Theresa Williams knew her career could be on course for the top job at Plano ISD, but she didn’t expect it to happen in the middle of a school year, after Sara Bosner announced her retirement in January.
“I wasn’t thinking about it, and I was not anticipating Sara’s retirement coming as soon as it did,” Williams says. “I was honored that the board provided me with this opportunity. I love Plano and had invested four years here.”
The school board hired Williams as superintendent in March. She started on June 1, and she’s coming up with creative ways to connect with the community.
Williams began her career as a teacher in Garland ISD and worked there for 20 years until 2014, when Lubbock ISD hired her as deputy superintendent.
A Texas Tech University alumna who spent 13 years of her childhood in Lubbock, she jumped on the chance to return to West Texas.
The timing was great for her family, as she moved to Lubbock the same year her oldest son started as a freshman at her alma mater.
Williams says she knew she wouldn’t stay in Lubbock forever, but she enjoyed returning to the wide-open Texas plains.
Four years later, she moved to Plano to become the chief operating officer and deputy superintendent for PISD.
“Both of those roles really prepare you for this one because a big part of that job is making sure your superintendent’s parachute is always packed,” she says.
Addressing a community survey was her first order of business when she assumed the superintendent’s role this summer.
The survey results included everything from serious safety concerns to students asking for better chicken in school lunches.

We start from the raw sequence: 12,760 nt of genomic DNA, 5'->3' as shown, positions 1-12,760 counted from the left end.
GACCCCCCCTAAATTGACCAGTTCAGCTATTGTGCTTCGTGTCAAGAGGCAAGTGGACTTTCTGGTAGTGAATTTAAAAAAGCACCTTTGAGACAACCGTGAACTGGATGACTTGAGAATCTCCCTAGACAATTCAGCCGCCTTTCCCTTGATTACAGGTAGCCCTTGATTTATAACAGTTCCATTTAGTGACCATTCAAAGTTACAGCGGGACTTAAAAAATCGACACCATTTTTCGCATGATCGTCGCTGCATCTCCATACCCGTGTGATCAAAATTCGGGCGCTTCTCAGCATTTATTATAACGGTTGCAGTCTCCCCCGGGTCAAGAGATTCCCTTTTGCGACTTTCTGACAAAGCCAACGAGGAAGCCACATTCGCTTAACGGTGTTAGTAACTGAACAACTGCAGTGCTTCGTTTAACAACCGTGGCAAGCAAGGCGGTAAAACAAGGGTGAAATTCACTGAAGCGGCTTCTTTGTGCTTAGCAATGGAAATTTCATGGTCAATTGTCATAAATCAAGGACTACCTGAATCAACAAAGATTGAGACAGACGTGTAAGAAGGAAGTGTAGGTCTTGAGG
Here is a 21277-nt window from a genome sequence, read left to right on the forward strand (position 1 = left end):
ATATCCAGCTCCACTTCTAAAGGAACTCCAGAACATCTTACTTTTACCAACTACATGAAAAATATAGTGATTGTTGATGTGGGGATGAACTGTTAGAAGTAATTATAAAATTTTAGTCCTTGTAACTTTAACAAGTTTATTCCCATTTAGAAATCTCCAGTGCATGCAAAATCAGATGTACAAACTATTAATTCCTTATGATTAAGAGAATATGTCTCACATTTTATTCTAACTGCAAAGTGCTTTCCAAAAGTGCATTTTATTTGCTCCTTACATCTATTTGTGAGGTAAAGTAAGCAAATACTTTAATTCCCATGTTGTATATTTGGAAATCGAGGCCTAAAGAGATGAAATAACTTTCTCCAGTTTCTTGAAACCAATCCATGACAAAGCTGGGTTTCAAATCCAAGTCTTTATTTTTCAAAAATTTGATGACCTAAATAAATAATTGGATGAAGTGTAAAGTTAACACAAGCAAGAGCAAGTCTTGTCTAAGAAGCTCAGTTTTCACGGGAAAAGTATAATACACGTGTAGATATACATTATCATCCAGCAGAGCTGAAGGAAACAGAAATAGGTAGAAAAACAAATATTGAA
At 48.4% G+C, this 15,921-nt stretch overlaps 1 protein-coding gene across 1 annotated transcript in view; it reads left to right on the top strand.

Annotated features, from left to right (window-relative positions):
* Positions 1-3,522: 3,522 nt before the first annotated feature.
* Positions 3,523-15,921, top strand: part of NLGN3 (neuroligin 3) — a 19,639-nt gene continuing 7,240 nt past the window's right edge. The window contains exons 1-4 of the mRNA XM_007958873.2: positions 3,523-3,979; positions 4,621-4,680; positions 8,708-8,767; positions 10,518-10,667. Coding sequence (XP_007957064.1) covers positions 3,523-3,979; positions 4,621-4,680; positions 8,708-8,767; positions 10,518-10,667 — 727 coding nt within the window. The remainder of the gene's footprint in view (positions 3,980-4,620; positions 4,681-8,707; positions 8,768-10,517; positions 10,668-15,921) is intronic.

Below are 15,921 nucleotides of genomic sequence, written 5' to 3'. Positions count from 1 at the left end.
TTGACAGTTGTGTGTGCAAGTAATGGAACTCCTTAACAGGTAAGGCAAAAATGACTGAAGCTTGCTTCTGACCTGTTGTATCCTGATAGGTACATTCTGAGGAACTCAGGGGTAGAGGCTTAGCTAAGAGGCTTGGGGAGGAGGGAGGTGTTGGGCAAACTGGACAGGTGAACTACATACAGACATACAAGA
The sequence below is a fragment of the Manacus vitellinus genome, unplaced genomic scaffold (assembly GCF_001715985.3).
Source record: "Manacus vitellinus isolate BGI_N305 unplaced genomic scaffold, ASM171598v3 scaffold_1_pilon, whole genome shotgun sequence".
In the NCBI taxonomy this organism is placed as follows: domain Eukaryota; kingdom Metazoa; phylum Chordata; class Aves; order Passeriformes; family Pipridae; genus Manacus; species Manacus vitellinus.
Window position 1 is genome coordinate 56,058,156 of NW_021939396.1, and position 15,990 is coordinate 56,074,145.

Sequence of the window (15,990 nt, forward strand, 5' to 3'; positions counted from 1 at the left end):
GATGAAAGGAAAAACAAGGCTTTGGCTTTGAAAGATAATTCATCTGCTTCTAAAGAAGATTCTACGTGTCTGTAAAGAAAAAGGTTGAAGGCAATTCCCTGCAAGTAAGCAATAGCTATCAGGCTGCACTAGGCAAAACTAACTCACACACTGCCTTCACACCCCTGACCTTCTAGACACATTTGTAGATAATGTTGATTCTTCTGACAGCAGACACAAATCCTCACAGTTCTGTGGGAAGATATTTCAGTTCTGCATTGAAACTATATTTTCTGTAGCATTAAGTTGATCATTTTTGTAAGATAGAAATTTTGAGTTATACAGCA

Williams met with as many people as possible, starting with meet-and-greets at Plano middle schools, she says.
“I just wanted it to be casual,” she says. “Nobody wants to go after school and listen to a PowerPoint presentation, so it was just an opportunity to get to know me, have a causal conversation, and really have some face time.”
Pressing the flesh was important at a time when schools are finding the post-pandemic new normal, Williams says. She met with the mayors of all the cities PISD encompasses, former school board members and business owners.
Williams has found new ways for administrators to interact with teachers staff and families.
Her “Mission Mondays” brings PISD administration’s regular leadership meeting to a different campus every week. While they’re there, they also help with tasks such as student pick-up or drop-off and morning announcements.
“It’s been really fun to engage with the students, the teachers and parents in a different way,” she says.
Math is the area where students fell behind most during the pandemic, Williams says. But test results show that learning loss has not hit the district as hard as others. She credits the district’s Measure of Academic Progress, known as M.A.P., for identifying academic achievement shortfalls early and addressing them effectively.
Since the school shooting in Uvalde, parents are worried about security, Williams says. The district’s bond task force recommended funding for increased safety and security measures.
PISD hired an architecture firm to assess each school’s unique layout from a security and safety standpoint. That report is expected to be presented to the school board soon.
“We have a great level of confidence in our security but still we wanted to go back and double-check,” Williams said. “We want to make sure that no stone is left unturned.”